The heading is not how to make the CV perfect, because there is no such thing.
Your CV needs to meet a number of different needs, therefore it needs to be flexible. It might be an idea to prepare a couple, or three CVs which you can then adapt as need be.
Think “image” or “brand”.
Your CV should be the best possible document you can prepare. It needs to show that you will go the extra mile to have a professional presentation of your skills. It shows you “bother”.
If you’re not “bothered” about the standard of your presentation, will you be “bothered” about the standard of work you undertake for your next employer? Will they be “bothered” to interview you?
Can you produce high quality ouput from your printer? If not, can you buy a better machine, they’re not too expensive nowadays, or do you know someone with a better printer who would produce your documents for you?
High quality documents need high quality materials.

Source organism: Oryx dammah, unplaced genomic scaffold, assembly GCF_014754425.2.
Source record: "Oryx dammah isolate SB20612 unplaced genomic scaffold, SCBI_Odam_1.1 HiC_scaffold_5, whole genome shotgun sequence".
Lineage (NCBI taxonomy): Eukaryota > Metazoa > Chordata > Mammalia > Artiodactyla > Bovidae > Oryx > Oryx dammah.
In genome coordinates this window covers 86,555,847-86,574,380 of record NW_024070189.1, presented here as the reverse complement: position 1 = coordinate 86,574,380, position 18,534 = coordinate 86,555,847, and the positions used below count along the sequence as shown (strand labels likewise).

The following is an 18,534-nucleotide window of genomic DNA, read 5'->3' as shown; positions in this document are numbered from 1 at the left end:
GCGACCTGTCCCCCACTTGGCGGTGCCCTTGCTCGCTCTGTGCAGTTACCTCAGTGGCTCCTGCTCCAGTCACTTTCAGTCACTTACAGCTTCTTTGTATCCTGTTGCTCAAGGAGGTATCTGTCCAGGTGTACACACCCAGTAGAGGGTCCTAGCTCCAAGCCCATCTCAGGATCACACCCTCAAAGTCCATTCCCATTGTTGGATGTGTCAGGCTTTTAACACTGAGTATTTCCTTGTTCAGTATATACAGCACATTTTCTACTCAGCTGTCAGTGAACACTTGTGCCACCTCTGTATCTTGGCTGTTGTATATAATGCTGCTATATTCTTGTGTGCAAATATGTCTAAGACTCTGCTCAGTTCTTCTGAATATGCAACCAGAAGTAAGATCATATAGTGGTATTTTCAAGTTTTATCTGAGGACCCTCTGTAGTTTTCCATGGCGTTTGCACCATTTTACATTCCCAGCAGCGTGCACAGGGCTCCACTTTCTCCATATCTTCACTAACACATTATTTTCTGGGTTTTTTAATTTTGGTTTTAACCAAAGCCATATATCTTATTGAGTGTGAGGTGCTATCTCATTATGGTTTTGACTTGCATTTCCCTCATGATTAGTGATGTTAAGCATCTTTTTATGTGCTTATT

Invest in some heavier paper, 100GSM instead of the normal 80GSM, will give your CVs a different and quality feel.
Brilliant white is probably the best. If you are thinking about using a coloured paper, make it a pale grey or off-white, no strident primary colours.
If you buy a paper with a watermark, this again infers quality, make sure the watermark is the right way round and the right way up when the document is printed.
And don’t forget to buy envelopes of the same quality. A high quality document in a cheap envelope loses all credibility. Make the envelopes A4 size, so the documents don’t have a fold when they are presented.
Two pages are best for most CVs. Keep the language simple, keep the words short, stay away from jargon and leave plenty of white space.
You will need a “Reverse Chronological” CV.
You may need a “Functional” CV.
Both may be improved with an “Achievement” section.